Everyone writes at a different pace. For every prodigy that can produce thousands of words a day without breaking a sweat, there are many more of us. By us, I mean people that, on a good day, can write one or two thousand words worth publishing (and that’s a lot!).
As a freelance writer, the faster you can complete an assignment, the faster you might get paid (it all depends on your contract). However, unless we’re talking about a paragraph or two, writing a full blog post will probably take you a decent amount of time.
In this article, we’ll talk about how long it takes on average to write a freelance blog post (very meta, I know). We’ll dig into how your speed affects your rate as a freelancer and how to bring that metric up. Let’s get to it!
What Is the Average Length for a Blog Post?
Over time, the average length of blog posts has gone up dramatically. In the past, it wasn’t rare for blogs to publish short articles, well below the 1,000-words mark.
These days, the perfect spot lies in between 1,000 and 2,000 words per post. Beyond that, you enter the realm of ‘skyscraper’ content. Those are the blog posts designed to beat the competition in terms of sheer length and depth.
Here’s the thing, though – not every article needs that many words. However, it’s rare to find a topic that doesn’t warrant at the very least 1,000 words. That’s why I’m going to use that number as the average length for a blog post throughout the rest of this article.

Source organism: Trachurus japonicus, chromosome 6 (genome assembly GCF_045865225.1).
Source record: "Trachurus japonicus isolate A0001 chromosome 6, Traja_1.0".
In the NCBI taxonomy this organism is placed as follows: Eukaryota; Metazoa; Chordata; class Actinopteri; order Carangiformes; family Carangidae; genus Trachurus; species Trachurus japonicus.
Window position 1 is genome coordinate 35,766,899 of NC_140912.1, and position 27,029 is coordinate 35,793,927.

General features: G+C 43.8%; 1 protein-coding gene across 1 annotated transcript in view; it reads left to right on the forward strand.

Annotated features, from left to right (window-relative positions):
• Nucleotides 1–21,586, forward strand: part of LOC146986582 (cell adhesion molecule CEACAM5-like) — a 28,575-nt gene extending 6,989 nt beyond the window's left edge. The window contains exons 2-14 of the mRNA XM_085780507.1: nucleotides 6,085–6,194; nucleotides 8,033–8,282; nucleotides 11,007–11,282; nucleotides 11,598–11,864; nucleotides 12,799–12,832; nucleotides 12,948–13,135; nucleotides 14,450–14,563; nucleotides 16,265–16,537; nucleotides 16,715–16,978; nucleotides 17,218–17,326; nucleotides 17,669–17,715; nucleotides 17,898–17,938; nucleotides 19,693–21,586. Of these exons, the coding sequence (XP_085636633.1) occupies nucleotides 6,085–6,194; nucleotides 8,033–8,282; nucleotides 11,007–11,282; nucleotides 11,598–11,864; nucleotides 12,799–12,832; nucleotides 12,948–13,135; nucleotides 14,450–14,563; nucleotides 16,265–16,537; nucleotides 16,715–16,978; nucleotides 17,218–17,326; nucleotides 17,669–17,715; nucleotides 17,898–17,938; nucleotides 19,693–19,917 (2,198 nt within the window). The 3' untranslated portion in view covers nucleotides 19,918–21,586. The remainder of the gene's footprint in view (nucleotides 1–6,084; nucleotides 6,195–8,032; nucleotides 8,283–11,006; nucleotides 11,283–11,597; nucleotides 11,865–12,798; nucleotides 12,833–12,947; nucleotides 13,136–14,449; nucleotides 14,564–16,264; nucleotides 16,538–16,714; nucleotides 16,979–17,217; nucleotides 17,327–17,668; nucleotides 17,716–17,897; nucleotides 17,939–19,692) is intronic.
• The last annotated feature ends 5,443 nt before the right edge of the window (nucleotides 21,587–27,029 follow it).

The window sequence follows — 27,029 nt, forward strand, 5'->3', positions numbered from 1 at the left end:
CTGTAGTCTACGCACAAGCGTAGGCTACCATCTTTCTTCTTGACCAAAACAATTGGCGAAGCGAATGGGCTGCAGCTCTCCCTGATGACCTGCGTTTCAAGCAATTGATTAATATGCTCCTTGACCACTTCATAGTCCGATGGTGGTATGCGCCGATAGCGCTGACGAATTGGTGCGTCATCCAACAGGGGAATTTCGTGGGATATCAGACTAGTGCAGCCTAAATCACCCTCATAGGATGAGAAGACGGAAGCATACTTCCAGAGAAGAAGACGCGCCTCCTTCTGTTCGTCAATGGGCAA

Quick note: If you regularly write articles longer than 1,000 words, then be sure to adjust the calculations below to match your own numbers.
How Long Should It Take You to Write a Blog Post?
The short answer is that writing and research speed varies from person to person. However, if you want to make a living as a freelance writer, you need to find a balance between writing speed and your rates.
For starters, let’s check out this handy cheat sheet from our article on freelance writing rates:
|Level||Fee Per Word||Est. Per Hour (500 Words)|
|In Demand Expert||.21-.30||$105-$150|
Per word rates can vary dramatically depending on your experience and how good a negotiator you are. Considering the average US worker earns $27.16 per hour, a good level of productivity should enable you to come close to that number.
Let’s go over some back-of-the-napkin calculations on how fast you should be able to complete an article to get to that figure (rounding down to $27 for simplicity’s sake):
|Fee Per Word||Est. Article Writing Time in Hours (1000 words)|
|.06||At $0.06 per word, you have 2.2 hours to finish an article|
|.12||At $0.12 per word, you have 4.4 hours to finish an article|
|.20||At $0.06 per word, you have 7.4 hours to finish an article|
|30||At $0.06 per word, you have 11.1 hours to finish an article|
Right off the bat, I can tell you writing a full 1,000 words in an hour is a tall ask for even the most experienced freelancers. That time doesn’t even factor in research or editing. At around $0.12 (which is what someone with intermediate experience) can charge, you get a more reasonable four hours or so.